Category: Transportation (page 1 of 9)

How to Start Commuting by Bike

A commuter on their daily route. Image by Luca Rogoff.

Written by Elisa Sturkie

It’s been over two months since most of us have been able to safely head into work, and even longer since we could ride the T without thinking of the threat posed by COVID-19. For some, remote work is coming to an end: with Massachusetts entering into phase one of reopening on May 25th, Tufts researchers will be getting back into their labs, and some offices can resume work at a reduced capacity. Yet, with the Baker-Polito administration admitting that public transportation “unavoidably creates some risk” for COVID-19 transmission, many are still wary of taking the T.   

This is where the Office of Sustainability can help! With spring in full swing, there is no better time to maintain social distancing and start your bike commute. Somerville is ranked fifth nationally in number of biking commuters per capita, and is especially friendly to new bikers–something I know firsthand. Also, Massachusetts is the fifth most bike-friendly state in America, with Boston earning a “Silver” as a Bike Friendly Community. I started biking to work last summer for the first time, and it helped me to be healthier, more sustainable, and to explore new trails and bike paths in my community. I really couldn’t recommend it more. So, how do you get started planning your bike commute?  

1. Get a bike!  

In need of a bike? There are plenty of ways to purchase a bike sustainably in the Boston area–and many of them will also save you a little money! I got my bike used from Facebook Marketplace for a little over $50 in a move-out sale. Craigslist also has used bikes you can buy from neighbors, and until retail reopens, Cambridge Used Bicycles is conducting online bike sales with free delivery options within a five-mile radius of their store.  

Buying something used is of course more sustainable, but if you’d like a new bike, go to your local bike shop or buy from a smaller vendor online rather than from a big box store if you can. Here are the most environmentally conscious bike brands. Also, if your commute is actually pretty far and you have some money to spend, an electric bike will help you get to work fast, without all the sweat. If you’re trying to decide on a road bike, hybrid, or upright, check out this helpful webpage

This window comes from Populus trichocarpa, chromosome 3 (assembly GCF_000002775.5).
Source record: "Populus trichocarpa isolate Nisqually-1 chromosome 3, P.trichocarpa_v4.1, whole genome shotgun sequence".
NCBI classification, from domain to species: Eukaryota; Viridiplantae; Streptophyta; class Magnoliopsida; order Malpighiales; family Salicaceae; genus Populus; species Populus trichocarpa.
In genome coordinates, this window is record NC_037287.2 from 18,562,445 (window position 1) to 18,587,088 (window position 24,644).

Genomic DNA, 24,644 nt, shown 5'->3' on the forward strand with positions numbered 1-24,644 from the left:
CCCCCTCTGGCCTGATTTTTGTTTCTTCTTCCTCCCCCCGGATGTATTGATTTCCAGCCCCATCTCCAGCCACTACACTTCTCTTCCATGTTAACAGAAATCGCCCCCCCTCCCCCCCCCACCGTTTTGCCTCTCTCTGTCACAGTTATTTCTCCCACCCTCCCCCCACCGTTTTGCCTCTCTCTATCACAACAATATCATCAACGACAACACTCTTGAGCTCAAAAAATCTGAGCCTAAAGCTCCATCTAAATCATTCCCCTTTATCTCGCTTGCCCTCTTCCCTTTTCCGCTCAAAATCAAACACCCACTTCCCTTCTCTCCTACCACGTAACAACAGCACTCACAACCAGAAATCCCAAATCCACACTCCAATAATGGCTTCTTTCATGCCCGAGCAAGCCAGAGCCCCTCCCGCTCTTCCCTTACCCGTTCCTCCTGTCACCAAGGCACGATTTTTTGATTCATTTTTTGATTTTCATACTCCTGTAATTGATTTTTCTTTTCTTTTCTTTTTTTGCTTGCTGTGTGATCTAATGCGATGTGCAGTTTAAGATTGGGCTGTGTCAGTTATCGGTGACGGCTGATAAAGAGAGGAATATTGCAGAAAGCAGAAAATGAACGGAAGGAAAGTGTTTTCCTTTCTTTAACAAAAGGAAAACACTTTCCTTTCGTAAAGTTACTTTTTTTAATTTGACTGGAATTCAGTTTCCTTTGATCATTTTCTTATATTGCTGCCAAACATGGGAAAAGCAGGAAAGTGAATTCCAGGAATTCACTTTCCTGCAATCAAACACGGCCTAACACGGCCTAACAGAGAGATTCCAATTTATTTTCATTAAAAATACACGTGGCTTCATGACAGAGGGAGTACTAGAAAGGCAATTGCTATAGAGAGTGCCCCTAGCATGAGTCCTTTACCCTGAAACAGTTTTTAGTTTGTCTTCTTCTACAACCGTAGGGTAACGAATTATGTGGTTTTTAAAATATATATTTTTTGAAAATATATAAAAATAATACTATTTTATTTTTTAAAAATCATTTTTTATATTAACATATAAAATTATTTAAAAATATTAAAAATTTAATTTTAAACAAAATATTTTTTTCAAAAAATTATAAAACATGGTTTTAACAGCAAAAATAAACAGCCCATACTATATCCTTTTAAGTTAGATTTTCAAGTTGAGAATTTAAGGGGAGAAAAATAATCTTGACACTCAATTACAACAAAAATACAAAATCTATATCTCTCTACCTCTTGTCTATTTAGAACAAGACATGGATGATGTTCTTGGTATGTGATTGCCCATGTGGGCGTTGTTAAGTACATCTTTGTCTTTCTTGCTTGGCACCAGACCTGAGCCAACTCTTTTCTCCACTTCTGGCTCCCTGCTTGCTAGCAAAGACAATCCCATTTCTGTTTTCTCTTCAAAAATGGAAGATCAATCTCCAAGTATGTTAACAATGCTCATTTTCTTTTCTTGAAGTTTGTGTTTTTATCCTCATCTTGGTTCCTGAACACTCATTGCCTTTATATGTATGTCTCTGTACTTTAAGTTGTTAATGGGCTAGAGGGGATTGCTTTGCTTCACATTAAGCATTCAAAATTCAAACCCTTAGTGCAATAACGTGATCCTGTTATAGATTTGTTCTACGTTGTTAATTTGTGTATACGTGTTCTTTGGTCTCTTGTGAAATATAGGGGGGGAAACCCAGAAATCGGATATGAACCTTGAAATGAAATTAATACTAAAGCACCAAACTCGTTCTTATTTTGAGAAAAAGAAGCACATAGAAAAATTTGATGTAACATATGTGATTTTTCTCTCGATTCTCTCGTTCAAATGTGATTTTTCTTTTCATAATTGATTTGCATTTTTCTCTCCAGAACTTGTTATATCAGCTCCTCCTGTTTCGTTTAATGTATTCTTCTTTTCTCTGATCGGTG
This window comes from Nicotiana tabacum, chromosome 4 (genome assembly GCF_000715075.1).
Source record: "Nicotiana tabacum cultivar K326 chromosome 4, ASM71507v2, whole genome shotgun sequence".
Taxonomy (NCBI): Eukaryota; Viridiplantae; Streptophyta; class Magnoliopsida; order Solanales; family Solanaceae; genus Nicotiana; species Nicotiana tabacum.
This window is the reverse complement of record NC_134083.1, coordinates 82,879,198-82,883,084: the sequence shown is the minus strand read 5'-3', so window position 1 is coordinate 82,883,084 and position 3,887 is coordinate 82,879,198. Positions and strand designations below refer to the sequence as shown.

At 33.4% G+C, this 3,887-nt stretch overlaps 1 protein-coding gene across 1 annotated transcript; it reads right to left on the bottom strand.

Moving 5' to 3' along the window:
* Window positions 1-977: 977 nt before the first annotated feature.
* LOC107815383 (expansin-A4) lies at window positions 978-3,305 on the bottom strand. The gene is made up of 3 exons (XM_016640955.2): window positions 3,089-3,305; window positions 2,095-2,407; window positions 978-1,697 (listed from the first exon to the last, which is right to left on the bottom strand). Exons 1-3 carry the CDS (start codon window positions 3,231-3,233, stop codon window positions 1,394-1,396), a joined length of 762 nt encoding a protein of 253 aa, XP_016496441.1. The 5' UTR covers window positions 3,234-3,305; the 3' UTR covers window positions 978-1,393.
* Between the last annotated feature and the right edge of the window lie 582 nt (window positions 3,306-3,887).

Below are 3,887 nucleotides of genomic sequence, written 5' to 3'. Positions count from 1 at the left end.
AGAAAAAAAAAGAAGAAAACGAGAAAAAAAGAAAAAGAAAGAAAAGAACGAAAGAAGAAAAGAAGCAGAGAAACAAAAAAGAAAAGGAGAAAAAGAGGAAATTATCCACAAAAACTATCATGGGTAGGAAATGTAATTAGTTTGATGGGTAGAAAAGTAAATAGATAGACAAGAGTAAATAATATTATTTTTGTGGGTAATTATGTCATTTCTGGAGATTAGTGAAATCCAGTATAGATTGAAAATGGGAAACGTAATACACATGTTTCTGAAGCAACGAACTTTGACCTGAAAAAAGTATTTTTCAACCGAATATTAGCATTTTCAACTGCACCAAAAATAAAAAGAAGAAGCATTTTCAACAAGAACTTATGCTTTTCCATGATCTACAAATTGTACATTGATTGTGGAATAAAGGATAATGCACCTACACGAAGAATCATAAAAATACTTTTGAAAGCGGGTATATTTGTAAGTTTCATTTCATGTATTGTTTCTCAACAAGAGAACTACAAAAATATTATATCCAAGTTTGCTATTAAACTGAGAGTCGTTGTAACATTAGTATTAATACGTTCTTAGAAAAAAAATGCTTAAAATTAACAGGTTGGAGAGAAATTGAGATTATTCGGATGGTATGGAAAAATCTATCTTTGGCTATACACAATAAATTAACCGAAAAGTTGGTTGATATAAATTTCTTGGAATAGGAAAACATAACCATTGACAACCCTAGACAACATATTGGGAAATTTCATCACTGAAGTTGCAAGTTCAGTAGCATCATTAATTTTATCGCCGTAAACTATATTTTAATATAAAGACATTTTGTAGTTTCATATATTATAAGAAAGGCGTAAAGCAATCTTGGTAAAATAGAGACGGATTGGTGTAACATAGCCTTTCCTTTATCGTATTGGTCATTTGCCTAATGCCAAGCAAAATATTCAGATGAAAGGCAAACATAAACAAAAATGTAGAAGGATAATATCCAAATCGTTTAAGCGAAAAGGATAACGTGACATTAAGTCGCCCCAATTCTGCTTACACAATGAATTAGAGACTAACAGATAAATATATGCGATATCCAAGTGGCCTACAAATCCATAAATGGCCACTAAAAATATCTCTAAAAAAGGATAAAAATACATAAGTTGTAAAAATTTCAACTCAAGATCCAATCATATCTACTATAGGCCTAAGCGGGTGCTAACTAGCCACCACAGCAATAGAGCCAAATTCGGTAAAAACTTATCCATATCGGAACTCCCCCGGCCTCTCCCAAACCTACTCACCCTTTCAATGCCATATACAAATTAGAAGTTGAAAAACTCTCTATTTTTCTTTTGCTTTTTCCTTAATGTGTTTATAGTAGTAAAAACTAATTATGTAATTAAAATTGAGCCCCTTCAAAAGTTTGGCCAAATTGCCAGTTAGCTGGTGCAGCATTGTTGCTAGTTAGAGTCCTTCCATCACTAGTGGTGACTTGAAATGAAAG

Be sure to buy a helmet and bike lock! U locks are the most recommended form of lock, as they are much harder to cut through than cable locks, which prevents bike theft. 

Have a bike you need to fix up? Bike Boom in Davis Square is open for tune-ups and bike assembly, and now offers a contactless bike pickup and delivery service. Loads of other Boston-area bike shops are open now too. 

Not sure you want to commit to buying a bike? Join Blue Bikes and take out a shared bike whenever you like, without any of the upkeep! Speaking of upkeep… 

2. Take care of your bike!  

So now you’ve bought a bike. How do you keep it in good shape? It’s as simple as ABC: Air, Brakes, and Chain. Make sure you keep the right amount of air in your bike’s tires. Check the sidewall of your bike’s tires to be sure you know the correct amount of air pressure, and keep a bike pump and patch kit handy in case of a flat. Next, check your front and rear brakes to be sure they engage properly. Finally, keep your bike’s chain lubricated and clean to extend the life of your bike!  REI has some great how-to videos on the bike basics if you’d like a step by step.  

3. Plan and practice your route.  

When biking to work, never underestimate the importance of a practice run. I did and ended up sweaty and astonishingly early to work for most of my first week as a bike commuter. Be sure you know your route and what you need to commute comfortably and safely– even if that means packing a change of clothes. You’ll thank yourself later. Want some help planning your route? Trail map is here to help! You can also use Google Maps (click on the bike image), or if you work on one of Tufts’ Boston campuses, you can sign up for a Ride Amigos account here, and use their platform to plan your trip. 

4. Stay safe on the road!